Grant to investigate causes of headshaking in horses

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A recent study, led by academics from the University of Bristol’s School of Veterinary Sciences and the University of Liverpool, evaluated the long-term success rate of a pioneering new surgical procedure, called caudal compression of the infraorbital nerve.
Researchers are evaluating the long-term success rate of a new surgical procedure, caudal compression of the infraorbital nerve.

Researchers in Britain have received a grant to further investigate headshaking in horses.

Headshaking syndrome involves a horse shaking or jerking its head uncontrollably for no apparent reason.

There are striking clinical similarities between facial pain syndromes in people – most notably trigeminal neuralgia – and headshaking in horses.

Although some progress has been made towards both diagnosing and treating the condition in horses, the pathology of the disease remains unknown and further research is needed.

A recent study, led by academics from the University of Bristol’s School of Veterinary Sciences and the University of Liverpool, evaluated the long-term success rate of a pioneering new surgical procedure, called caudal compression of the infraorbital nerve.

The procedure involves the placement of platinum coils into the nerve ends within the nerve canal to relieve the pain.

The study found the surgery could be a viable option for headshaking in horses, with a long-term success rate of nearly 50 per cent.

Nonetheless, researchers are continually working to find a more effective treatment method for headshaking.

Veronica Roberts, clinical fellow in equine medicine in the University’s School of Veterinary Sciences, who led the study, has received a grant from the British Neuropathological Society to investigate possible focal demyelination of the nerve as a cause of headshaking in horses.

A demyelinating disease is any disease of the nervous system in which the myelin sheath of neurons is damaged. This impairs the conduction of signals in the affected nerves, causing impairment in sensation, movement, cognition, or other functions, depending on the nerves involved.

The term describes the effect of the disease, rather than its cause. Some demyelinating diseases are caused by genetics, some by infectious agents, some by autoimmune reactions, and some by unknown factors.

The reason the Bristol research team is looking for demyelination is that it is the most common cause of trigeminal neuralgia in people.

Researchers studying headshaking are considering horses for inclusion in a study.
Researchers studying headshaking are considering horses for inclusion in a study.

The team will collaborate with Seth Love, Professor of Neuropathology in the School of Clinical Sciences, as he has carried out work in this area in people.

To find a more effective treatment and to understand the disease, Roberts is requesting that anyone who is considering euthanising a horse due to headshaking to contact her for possible inclusion in her study.

A study published in Equine Veterinary Journal evaluated the long-term success rate of the surgical techniques using the platinum coils. The researchers reviewed clinical records of 58 horses that underwent the surgery between June 2004 and January 2011.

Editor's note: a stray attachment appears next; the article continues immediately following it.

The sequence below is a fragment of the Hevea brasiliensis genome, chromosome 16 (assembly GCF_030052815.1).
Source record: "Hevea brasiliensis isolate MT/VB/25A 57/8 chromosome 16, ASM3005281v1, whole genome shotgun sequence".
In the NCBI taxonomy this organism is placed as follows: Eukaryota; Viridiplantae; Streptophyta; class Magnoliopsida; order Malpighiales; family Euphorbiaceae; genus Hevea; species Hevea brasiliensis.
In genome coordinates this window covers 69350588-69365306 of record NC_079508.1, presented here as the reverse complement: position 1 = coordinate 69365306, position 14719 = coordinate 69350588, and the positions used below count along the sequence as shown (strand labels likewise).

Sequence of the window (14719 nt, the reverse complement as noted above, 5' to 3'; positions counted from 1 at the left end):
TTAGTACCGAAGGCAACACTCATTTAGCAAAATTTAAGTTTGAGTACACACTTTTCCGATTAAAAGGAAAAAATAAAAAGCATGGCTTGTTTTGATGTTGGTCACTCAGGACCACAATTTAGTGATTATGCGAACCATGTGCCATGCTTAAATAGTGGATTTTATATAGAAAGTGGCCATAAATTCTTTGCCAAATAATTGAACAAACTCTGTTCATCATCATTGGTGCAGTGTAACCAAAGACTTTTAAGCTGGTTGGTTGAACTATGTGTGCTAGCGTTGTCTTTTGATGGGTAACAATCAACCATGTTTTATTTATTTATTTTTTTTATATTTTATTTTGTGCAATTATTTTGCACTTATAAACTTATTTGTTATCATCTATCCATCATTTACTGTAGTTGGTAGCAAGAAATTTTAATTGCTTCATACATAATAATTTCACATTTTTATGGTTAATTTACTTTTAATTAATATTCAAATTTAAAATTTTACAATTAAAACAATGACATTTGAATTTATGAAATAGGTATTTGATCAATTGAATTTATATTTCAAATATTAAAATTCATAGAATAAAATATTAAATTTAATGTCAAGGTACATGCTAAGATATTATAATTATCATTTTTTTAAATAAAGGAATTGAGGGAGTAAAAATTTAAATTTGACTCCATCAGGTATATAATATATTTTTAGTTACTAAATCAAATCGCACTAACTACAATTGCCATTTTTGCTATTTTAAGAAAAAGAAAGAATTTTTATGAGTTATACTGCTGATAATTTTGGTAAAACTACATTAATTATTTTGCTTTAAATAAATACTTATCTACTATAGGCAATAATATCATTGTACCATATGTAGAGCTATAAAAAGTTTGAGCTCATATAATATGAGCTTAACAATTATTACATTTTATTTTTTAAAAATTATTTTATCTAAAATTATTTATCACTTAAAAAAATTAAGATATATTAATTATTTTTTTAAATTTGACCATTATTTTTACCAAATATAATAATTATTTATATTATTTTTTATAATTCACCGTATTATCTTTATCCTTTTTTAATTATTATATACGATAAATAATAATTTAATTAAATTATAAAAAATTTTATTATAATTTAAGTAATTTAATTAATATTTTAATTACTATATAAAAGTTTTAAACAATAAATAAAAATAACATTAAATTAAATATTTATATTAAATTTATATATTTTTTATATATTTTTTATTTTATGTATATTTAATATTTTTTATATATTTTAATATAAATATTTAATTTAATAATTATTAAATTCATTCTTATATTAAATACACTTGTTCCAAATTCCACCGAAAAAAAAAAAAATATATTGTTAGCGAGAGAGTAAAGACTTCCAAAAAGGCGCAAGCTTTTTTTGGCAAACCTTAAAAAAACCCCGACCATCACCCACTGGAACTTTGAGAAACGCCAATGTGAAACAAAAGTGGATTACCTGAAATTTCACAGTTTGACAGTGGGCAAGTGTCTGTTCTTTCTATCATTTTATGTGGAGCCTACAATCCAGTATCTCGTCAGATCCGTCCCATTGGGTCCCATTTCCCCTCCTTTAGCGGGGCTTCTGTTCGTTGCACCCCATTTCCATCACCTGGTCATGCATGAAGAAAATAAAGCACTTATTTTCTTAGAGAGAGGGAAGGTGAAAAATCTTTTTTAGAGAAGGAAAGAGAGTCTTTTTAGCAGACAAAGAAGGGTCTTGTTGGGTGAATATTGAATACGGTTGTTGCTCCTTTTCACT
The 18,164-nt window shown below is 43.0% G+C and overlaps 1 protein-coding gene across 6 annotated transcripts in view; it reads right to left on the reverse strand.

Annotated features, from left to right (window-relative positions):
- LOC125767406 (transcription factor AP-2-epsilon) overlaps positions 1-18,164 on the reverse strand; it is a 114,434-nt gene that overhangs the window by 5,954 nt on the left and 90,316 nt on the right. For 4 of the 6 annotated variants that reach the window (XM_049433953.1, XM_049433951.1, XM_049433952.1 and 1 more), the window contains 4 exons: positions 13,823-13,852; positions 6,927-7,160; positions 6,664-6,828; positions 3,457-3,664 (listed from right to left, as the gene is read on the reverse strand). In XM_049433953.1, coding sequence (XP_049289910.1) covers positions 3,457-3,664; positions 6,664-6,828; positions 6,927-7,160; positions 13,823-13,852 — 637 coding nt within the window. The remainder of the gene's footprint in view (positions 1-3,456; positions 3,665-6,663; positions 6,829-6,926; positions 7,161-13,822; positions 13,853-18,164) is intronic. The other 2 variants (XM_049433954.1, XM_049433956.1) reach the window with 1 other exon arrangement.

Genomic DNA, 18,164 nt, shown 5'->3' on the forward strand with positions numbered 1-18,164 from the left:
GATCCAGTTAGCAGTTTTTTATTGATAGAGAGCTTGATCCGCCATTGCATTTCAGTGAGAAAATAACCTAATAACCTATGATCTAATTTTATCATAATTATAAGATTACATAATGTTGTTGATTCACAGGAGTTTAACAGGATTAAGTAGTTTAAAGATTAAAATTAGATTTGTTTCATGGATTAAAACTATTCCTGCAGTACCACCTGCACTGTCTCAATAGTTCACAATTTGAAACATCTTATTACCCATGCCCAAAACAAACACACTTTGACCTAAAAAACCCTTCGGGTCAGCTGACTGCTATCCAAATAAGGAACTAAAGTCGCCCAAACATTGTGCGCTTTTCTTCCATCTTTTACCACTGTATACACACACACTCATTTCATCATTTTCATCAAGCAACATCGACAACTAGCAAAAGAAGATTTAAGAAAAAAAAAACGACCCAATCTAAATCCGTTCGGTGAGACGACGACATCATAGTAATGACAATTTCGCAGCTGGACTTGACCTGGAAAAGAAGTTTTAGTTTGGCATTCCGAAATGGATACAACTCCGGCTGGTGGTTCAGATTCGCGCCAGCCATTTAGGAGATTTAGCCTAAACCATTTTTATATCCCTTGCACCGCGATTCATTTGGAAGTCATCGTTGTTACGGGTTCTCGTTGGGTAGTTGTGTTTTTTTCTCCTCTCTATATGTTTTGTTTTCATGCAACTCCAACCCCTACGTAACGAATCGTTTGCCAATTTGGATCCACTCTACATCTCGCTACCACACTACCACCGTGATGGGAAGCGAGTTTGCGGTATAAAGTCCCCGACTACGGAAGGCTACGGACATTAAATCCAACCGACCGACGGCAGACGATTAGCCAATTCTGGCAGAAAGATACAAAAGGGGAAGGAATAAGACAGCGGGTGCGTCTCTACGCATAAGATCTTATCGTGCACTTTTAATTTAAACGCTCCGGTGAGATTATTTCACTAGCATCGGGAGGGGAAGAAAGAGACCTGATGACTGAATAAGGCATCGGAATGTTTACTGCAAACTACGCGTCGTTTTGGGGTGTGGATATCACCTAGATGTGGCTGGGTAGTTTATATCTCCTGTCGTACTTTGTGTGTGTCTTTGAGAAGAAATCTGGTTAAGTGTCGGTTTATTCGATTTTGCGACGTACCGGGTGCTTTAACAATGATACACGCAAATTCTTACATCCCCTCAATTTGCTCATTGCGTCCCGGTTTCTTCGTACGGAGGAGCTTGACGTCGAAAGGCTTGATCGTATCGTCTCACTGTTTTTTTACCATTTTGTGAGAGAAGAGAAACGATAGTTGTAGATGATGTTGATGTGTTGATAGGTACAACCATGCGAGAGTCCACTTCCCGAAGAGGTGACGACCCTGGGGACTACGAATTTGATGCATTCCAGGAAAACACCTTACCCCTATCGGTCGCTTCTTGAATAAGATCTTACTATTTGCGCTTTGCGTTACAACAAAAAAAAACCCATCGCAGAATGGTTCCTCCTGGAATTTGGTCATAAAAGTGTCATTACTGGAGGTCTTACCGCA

The horses, aged one to 17 years, were used for general riding, show jumping, eventing, or dressage and had a history of headshaking.

The study found:

  • Surgery was initially considered a success in 35 of 57 (63 per cent) horses, but headshaking recurred between nine and 30 months later in nine horses;
  • The research team repeated the surgery in ten horses;
  • The overall success rate at an average follow-up time of 18 months, considering only the response to the last surgery performed, was 49 per cent;
  • Owners reported nose rubbing in 30 horses at long-term follow-up after surgery;
  • Nose rubbing resolved in all but four horses that were later euthanized.

Roberts said: “There are striking clinical similarities between facial pain syndromes in people, most notably trigeminal neuralgia, and headshaking in horses.

“Headshaking in horses is a major welfare issue for horses and more research is needed on the aetiopathogenesis of this pain syndrome to improve medical and surgical therapies.

“Headshaking is a significant cause of distress for some horses and this treatment in selected cases is needed even though the failure rate is limited.”

The researchers concluded from their study that the caudal compression procedure offers the best prognosis for a successful outcome compared with other treatments for horses where the only alternative is euthanasia.

However, surgical treatment needs to be improved, with further research into the pathogenesis of the disorder.

 

Caudal anaesthesia of the infraorbital nerve for diagnosis of idiopathic headshaking and caudal compression of the infraorbital nerve for its treatment, in 58 horses, V. L. H. Roberts, J. D. Perkins, E. Skärlina, D. A. Gorvy, W. H. Tremaine, A. Williams, S. A. McKane, I. White and D. C. Knottenbelt, Equine Veterinary Journal, September 2012, Volume 44, Issue 5.

 

 

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